IT as unsung heroes? Really?
Who are your heroes?
Growing up, maybe your heroes wore capes and fought crime. Maybe they were the characters you found in books and on TV.
Right now, in the middle of an unprecedented challenge to our health and wellbeing, you'd probably say your heroes are nurses, doctors, police officers, firefighters, supermarket workers, delivery drivers and cleaners – which is undoubtedly true. I’d like to highlight an often invisible group of people who have a part to play in this crisis. I’m referring to IT professionals who have been working under difficult conditions to meet the needs of a drastic near-overnight change in the way the world works. They are the people who are managing our teleconferencing, IT networks, infrastructure, applications, and customer care and support. These invisible heroes of IT are the service desk analysts, IT operations people, cyber security specialists, and many others who are instrumental in enabling us to continue to work, communicate and connect with each other, including our health and wellbeing heroes.
Many IT people have worked around the clock to make sure they can support us. Service desk analysts are confronting a new and changing landscape filled with questions they've never had to consider before ('what is the company policy on Zoom? Do we support it? CAN we support it? What priority do we assign the ticket?'). Operational staff are developing ways to ensure we can effectively work from home using hardware and software that, previously, you'd have to be at work to access. Plus, IT service continuity planning is critical right now.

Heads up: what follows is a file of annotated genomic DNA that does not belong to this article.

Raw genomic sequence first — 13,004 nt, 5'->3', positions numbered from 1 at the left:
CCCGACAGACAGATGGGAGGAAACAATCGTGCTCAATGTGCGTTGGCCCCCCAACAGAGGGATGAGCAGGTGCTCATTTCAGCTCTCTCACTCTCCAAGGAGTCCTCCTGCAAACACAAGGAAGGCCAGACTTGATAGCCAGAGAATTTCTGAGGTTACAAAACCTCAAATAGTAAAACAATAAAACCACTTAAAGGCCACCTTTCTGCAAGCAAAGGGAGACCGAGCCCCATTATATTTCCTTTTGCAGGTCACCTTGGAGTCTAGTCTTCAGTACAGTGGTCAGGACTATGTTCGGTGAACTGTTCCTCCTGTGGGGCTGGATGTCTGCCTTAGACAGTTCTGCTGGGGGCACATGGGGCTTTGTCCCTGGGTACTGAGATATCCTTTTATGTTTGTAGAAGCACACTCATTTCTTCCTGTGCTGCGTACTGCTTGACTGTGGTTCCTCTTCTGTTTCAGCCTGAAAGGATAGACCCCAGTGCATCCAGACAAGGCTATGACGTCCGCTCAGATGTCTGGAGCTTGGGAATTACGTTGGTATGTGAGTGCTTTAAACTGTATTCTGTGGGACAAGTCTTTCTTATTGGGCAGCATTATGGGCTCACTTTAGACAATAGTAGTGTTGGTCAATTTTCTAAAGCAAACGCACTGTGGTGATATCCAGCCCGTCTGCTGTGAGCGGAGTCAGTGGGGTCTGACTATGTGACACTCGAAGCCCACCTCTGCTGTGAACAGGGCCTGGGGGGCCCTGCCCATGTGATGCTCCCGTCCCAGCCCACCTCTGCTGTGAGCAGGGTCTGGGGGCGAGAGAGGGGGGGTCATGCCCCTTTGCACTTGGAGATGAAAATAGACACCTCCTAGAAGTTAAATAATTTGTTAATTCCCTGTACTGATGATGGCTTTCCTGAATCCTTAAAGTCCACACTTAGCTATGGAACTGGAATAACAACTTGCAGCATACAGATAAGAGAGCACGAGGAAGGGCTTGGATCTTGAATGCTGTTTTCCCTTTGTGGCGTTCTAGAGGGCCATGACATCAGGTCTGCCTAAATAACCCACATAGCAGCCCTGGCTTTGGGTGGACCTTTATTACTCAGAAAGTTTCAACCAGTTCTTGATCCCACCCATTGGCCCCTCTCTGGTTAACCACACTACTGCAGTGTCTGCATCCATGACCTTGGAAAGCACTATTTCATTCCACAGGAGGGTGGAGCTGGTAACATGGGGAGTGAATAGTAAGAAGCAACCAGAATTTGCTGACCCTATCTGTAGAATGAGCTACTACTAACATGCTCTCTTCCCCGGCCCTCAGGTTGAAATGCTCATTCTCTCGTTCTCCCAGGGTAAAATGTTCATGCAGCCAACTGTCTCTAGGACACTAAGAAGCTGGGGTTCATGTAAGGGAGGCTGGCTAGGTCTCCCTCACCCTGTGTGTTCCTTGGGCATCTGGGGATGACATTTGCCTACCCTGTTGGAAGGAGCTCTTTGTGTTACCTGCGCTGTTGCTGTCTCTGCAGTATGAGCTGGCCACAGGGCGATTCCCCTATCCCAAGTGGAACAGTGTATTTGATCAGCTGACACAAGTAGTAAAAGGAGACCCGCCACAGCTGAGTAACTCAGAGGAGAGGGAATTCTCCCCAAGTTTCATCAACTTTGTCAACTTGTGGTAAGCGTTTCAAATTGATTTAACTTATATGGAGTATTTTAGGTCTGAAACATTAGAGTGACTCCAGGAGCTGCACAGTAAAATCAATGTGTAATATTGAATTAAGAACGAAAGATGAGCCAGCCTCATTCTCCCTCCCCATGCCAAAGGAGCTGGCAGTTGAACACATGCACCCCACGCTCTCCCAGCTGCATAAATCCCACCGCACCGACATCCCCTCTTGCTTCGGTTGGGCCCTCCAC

But beyond that, our healthcare, logistics and supply chain systems, from the essential supermarkets and pharmacies to the medical test systems to patient records are all computerized and rely on these IT professionals.
These people are also frontline heroes.
IT staff members are working in the background to make sure the technology we need is there, keeping the lights on, or managing the technology that collects, collates and disseminates the vital information we need to keep us safe at work and online. Most work done today relies on technology in some form, even if it's just for payroll and backend tracking. That technology needs to be stable, usable and functional. How do we make and manage information technology that is functional? Through the efforts, skills and dedication of IT individuals and teams. When I ask IT teams how they think the business sees them, they typically answer with negative statements. Like, 'they complain we're too slow to respond to problems' or 'they think we don't understand their needs'. The divide between business and IT has been too great.
Now, we can see how truly connected both those worlds are.
So, the next time I train ITIL® 4, I'm pretty confident that the answers will be more positive. 'Our IT team is amazing!' or 'they supported us during our transition to online work' or 'they picked up our new software and connectivity needs'. How about you? How will you be celebrating your IT team in the future?
If you work for a supermarket, a delivery company, or a hospital, and you see a member of your IT team, thank them for the hard work they’re putting in to keep things running. But don’t shake their hand.
Join me in saluting our IT heroes!